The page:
Transgenic mice possessing an ovine growth hormone gene were used as a model to study the effects of elevated growth hormone levels on heritabilities of production traits. Male mice hemizygous for the transgene were mated to wild type females to produce half- and full-sib families in which approximately half the progeny were transgenic and half were wild type. Heritabilities for growth and carcass traits were then estimated for each genotype group. At 10 weeks, body weight of transgenics exceeded that of wild types by 26 and 50% in males and females, respectively. Heritabilities for body weight gains from 6 weeks to 10 weeks of age, and for epididymal fat pad and hind carcass weights as a percentage of body weight, tended to be greater for transgenics than for wild types. These results indicate that elevated growth hormone levels may alter the genetic control of production traits and potential response to selection.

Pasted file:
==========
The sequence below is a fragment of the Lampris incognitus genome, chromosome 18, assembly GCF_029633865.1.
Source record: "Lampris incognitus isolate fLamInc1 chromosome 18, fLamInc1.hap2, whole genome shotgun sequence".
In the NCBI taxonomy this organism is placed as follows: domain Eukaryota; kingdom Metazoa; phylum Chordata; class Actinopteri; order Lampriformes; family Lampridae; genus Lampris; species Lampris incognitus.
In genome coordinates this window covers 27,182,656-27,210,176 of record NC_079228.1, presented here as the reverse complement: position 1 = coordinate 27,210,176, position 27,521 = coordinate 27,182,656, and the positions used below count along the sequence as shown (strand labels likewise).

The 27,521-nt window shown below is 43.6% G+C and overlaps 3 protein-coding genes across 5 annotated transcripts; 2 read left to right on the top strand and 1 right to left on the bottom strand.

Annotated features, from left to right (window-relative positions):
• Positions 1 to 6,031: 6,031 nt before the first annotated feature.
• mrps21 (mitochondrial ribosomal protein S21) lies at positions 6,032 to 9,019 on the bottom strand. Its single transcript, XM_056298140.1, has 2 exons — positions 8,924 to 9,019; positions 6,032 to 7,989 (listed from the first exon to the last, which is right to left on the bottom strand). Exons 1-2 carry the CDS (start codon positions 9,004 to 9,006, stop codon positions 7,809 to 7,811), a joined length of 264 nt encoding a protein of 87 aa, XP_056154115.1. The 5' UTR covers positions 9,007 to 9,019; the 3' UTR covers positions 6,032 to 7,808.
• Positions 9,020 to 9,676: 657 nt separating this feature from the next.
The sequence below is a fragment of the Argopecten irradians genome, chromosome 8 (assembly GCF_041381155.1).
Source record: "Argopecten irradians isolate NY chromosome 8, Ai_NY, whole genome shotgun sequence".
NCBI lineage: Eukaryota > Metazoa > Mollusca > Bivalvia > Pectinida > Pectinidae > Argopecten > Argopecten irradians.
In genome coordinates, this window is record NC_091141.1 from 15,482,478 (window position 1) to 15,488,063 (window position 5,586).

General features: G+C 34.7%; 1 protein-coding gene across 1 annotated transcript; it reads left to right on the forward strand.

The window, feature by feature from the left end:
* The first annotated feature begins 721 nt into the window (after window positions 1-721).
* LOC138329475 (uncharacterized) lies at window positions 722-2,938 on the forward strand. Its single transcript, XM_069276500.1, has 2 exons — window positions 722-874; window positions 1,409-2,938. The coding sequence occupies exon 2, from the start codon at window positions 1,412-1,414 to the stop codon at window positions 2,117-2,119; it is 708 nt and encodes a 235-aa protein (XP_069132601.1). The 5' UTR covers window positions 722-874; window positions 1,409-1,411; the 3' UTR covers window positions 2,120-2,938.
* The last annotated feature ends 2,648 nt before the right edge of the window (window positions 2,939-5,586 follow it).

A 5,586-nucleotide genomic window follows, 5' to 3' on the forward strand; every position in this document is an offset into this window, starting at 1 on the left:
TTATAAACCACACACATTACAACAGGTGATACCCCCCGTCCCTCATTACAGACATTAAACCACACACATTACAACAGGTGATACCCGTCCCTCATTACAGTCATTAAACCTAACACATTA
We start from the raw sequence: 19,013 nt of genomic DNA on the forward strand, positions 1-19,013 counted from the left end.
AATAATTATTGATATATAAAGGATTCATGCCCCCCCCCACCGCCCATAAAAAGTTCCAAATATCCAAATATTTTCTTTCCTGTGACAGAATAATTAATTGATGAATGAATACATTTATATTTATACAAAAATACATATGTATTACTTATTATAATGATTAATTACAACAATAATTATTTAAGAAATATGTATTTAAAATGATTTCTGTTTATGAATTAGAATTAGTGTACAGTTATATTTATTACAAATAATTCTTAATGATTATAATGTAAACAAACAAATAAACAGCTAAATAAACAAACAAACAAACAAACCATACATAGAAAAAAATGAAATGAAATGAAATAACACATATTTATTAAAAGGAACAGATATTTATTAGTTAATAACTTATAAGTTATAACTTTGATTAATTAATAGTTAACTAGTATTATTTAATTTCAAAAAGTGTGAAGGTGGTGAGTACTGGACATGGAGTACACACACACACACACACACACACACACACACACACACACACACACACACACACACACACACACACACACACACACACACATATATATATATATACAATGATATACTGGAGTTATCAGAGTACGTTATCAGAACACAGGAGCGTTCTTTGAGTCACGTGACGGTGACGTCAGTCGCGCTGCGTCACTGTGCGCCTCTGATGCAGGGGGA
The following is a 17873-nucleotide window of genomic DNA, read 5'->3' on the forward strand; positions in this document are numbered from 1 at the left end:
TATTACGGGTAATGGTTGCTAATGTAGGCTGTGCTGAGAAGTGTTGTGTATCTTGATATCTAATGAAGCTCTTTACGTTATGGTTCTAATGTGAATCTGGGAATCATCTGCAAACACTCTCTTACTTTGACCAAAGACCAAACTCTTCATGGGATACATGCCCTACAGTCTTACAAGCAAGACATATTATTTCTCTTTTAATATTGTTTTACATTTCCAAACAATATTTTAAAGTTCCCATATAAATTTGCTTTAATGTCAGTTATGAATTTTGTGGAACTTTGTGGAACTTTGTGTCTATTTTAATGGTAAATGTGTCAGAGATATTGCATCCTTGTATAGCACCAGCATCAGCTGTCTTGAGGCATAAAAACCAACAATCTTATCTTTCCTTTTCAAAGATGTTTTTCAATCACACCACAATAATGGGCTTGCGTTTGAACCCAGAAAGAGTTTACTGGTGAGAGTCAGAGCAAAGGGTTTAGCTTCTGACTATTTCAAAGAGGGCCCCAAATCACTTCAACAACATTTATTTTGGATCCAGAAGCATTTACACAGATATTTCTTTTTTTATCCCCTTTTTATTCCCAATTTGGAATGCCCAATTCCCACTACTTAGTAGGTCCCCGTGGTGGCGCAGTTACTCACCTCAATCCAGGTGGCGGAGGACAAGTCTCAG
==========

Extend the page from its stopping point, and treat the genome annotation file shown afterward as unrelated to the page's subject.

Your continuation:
A. C Clutter, D. Pomp, J. D Murray

Proceedings of the World Congress on Genetics Applied to Livestock Production, Volume 21. Gene mapping; polymorphisms; disease genetic markers; marker assisted selection; gene expression; transgenes; non-convention, , 366–369, 1994
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